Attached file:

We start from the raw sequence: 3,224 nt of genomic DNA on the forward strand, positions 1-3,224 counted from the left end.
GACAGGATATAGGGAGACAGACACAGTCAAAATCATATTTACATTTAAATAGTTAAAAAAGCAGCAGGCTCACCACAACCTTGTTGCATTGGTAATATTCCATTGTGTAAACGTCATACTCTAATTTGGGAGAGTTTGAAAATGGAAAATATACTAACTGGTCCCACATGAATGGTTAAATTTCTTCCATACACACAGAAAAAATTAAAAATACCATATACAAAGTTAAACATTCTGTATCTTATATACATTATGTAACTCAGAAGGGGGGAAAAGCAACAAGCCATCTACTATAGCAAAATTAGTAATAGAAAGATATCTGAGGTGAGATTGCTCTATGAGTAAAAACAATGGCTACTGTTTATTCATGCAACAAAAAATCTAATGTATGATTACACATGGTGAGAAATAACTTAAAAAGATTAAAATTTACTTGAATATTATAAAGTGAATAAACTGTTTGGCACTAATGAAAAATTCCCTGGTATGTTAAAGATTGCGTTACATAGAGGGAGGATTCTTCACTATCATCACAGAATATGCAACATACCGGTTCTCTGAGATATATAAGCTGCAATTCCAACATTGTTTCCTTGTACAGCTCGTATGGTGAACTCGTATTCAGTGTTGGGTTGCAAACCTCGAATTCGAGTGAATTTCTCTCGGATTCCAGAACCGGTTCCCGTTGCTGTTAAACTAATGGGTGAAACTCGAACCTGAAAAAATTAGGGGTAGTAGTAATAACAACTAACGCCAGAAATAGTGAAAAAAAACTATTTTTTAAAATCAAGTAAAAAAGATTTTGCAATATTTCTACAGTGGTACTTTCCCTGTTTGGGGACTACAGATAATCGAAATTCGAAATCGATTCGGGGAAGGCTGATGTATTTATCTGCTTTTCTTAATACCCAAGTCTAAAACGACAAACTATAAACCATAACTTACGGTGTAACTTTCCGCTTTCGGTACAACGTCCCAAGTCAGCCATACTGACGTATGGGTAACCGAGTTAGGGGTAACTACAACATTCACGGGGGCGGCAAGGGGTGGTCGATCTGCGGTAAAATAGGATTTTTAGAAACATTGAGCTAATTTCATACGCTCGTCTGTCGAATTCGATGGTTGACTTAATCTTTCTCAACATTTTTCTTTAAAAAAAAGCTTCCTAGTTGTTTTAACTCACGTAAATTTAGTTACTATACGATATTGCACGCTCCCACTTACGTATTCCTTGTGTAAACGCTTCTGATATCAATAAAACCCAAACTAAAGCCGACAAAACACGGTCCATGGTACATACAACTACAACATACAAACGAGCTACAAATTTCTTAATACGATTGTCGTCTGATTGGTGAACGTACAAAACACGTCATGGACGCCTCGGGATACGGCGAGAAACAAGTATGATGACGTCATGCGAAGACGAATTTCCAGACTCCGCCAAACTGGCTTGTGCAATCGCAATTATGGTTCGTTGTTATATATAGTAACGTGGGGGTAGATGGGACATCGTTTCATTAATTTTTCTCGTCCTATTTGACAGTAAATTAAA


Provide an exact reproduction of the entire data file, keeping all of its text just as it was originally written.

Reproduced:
We start from the raw sequence: 3,224 nt of genomic DNA on the forward strand, positions 1-3,224 counted from the left end.
GACAGGATATAGGGAGACAGACACAGTCAAAATCATATTTACATTTAAATAGTTAAAAAAGCAGCAGGCTCACCACAACCTTGTTGCATTGGTAATATTCCATTGTGTAAACGTCATACTCTAATTTGGGAGAGTTTGAAAATGGAAAATATACTAACTGGTCCCACATGAATGGTTAAATTTCTTCCATACACACAGAAAAAATTAAAAATACCATATACAAAGTTAAACATTCTGTATCTTATATACATTATGTAACTCAGAAGGGGGGAAAAGCAACAAGCCATCTACTATAGCAAAATTAGTAATAGAAAGATATCTGAGGTGAGATTGCTCTATGAGTAAAAACAATGGCTACTGTTTATTCATGCAACAAAAAATCTAATGTATGATTACACATGGTGAGAAATAACTTAAAAAGATTAAAATTTACTTGAATATTATAAAGTGAATAAACTGTTTGGCACTAATGAAAAATTCCCTGGTATGTTAAAGATTGCGTTACATAGAGGGAGGATTCTTCACTATCATCACAGAATATGCAACATACCGGTTCTCTGAGATATATAAGCTGCAATTCCAACATTGTTTCCTTGTACAGCTCGTATGGTGAACTCGTATTCAGTGTTGGGTTGCAAACCTCGAATTCGAGTGAATTTCTCTCGGATTCCAGAACCGGTTCCCGTTGCTGTTAAACTAATGGGTGAAACTCGAACCTGAAAAAATTAGGGGTAGTAGTAATAACAACTAACGCCAGAAATAGTGAAAAAAAACTATTTTTTAAAATCAAGTAAAAAAGATTTTGCAATATTTCTACAGTGGTACTTTCCCTGTTTGGGGACTACAGATAATCGAAATTCGAAATCGATTCGGGGAAGGCTGATGTATTTATCTGCTTTTCTTAATACCCAAGTCTAAAACGACAAACTATAAACCATAACTTACGGTGTAACTTTCCGCTTTCGGTACAACGTCCCAAGTCAGCCATACTGACGTATGGGTAACCGAGTTAGGGGTAACTACAACATTCACGGGGGCGGCAAGGGGTGGTCGATCTGCGGTAAAATAGGATTTTTAGAAACATTGAGCTAATTTCATACGCTCGTCTGTCGAATTCGATGGTTGACTTAATCTTTCTCAACATTTTTCTTTAAAAAAAAGCTTCCTAGTTGTTTTAACTCACGTAAATTTAGTTACTATACGATATTGCACGCTCCCACTTACGTATTCCTTGTGTAAACGCTTCTGATATCAATAAAACCCAAACTAAAGCCGACAAAACACGGTCCATGGTACATACAACTACAACATACAAACGAGCTACAAATTTCTTAATACGATTGTCGTCTGATTGGTGAACGTACAAAACACGTCATGGACGCCTCGGGATACGGCGAGAAACAAGTATGATGACGTCATGCGAAGACGAATTTCCAGACTCCGCCAAACTGGCTTGTGCAATCGCAATTATGGTTCGTTGTTATATATAGTAACGTGGGGGTAGATGGGACATCGTTTCATTAATTTTTCTCGTCCTATTTGACAGTAAATTAAA